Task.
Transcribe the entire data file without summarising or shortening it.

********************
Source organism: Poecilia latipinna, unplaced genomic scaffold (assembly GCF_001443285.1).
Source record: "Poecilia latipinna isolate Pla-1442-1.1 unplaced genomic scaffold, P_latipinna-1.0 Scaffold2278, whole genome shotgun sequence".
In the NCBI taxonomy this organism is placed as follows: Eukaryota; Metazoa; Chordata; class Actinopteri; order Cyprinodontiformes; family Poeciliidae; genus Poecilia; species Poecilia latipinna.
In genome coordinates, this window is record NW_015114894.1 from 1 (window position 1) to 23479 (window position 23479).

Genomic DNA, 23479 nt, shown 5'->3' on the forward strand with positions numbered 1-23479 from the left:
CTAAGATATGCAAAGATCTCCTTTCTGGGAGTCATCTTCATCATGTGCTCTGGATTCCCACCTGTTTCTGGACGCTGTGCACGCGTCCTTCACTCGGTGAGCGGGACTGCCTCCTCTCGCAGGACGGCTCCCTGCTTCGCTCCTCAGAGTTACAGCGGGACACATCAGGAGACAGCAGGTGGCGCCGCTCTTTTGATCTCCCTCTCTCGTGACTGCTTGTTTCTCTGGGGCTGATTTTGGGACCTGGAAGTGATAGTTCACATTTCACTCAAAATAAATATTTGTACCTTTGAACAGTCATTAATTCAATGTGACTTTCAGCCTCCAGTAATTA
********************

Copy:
Source organism: Poecilia latipinna, unplaced genomic scaffold (assembly GCF_001443285.1).
Source record: "Poecilia latipinna isolate Pla-1442-1.1 unplaced genomic scaffold, P_latipinna-1.0 Scaffold2278, whole genome shotgun sequence".
In the NCBI taxonomy this organism is placed as follows: Eukaryota; Metazoa; Chordata; class Actinopteri; order Cyprinodontiformes; family Poeciliidae; genus Poecilia; species Poecilia latipinna.
In genome coordinates, this window is record NW_015114894.1 from 1 (window position 1) to 23479 (window position 23479).

Genomic DNA, 23479 nt, shown 5'->3' on the forward strand with positions numbered 1-23479 from the left:
CTAAGATATGCAAAGATCTCCTTTCTGGGAGTCATCTTCATCATGTGCTCTGGATTCCCACCTGTTTCTGGACGCTGTGCACGCGTCCTTCACTCGGTGAGCGGGACTGCCTCCTCTCGCAGGACGGCTCCCTGCTTCGCTCCTCAGAGTTACAGCGGGACACATCAGGAGACAGCAGGTGGCGCCGCTCTTTTGATCTCCCTCTCTCGTGACTGCTTGTTTCTCTGGGGCTGATTTTGGGACCTGGAAGTGATAGTTCACATTTCACTCAAAATAAATATTTGTACCTTTGAACAGTCATTAATTCAATGTGACTTTCAGCCTCCAGTAATTA